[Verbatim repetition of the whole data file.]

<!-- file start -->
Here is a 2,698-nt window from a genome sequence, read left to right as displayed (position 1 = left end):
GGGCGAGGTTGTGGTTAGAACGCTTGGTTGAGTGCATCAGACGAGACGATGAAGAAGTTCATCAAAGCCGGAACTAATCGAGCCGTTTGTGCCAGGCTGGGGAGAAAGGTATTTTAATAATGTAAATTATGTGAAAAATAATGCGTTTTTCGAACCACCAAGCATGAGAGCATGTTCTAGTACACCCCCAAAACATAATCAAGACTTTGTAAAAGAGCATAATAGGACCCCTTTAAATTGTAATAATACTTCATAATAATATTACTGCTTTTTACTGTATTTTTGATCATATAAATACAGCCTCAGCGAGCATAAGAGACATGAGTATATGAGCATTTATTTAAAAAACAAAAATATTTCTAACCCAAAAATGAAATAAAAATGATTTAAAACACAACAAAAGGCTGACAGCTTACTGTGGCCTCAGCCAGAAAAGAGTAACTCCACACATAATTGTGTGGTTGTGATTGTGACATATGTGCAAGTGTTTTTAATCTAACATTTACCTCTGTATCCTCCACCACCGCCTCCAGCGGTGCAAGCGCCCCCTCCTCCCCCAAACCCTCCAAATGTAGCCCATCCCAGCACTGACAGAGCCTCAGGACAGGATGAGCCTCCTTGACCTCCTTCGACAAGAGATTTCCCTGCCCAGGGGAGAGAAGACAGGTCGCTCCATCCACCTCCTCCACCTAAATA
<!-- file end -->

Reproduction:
Here is a 2,698-nt window from a genome sequence, read left to right as displayed (position 1 = left end):
GGGCGAGGTTGTGGTTAGAACGCTTGGTTGAGTGCATCAGACGAGACGATGAAGAAGTTCATCAAAGCCGGAACTAATCGAGCCGTTTGTGCCAGGCTGGGGAGAAAGGTATTTTAATAATGTAAATTATGTGAAAAATAATGCGTTTTTCGAACCACCAAGCATGAGAGCATGTTCTAGTACACCCCCAAAACATAATCAAGACTTTGTAAAAGAGCATAATAGGACCCCTTTAAATTGTAATAATACTTCATAATAATATTACTGCTTTTTACTGTATTTTTGATCATATAAATACAGCCTCAGCGAGCATAAGAGACATGAGTATATGAGCATTTATTTAAAAAACAAAAATATTTCTAACCCAAAAATGAAATAAAAATGATTTAAAACACAACAAAAGGCTGACAGCTTACTGTGGCCTCAGCCAGAAAAGAGTAACTCCACACATAATTGTGTGGTTGTGATTGTGACATATGTGCAAGTGTTTTTAATCTAACATTTACCTCTGTATCCTCCACCACCGCCTCCAGCGGTGCAAGCGCCCCCTCCTCCCCCAAACCCTCCAAATGTAGCCCATCCCAGCACTGACAGAGCCTCAGGACAGGATGAGCCTCCTTGACCTCCTTCGACAAGAGATTTCCCTGCCCAGGGGAGAGAAGACAGGTCGCTCCATCCACCTCCTCCACCTAAATA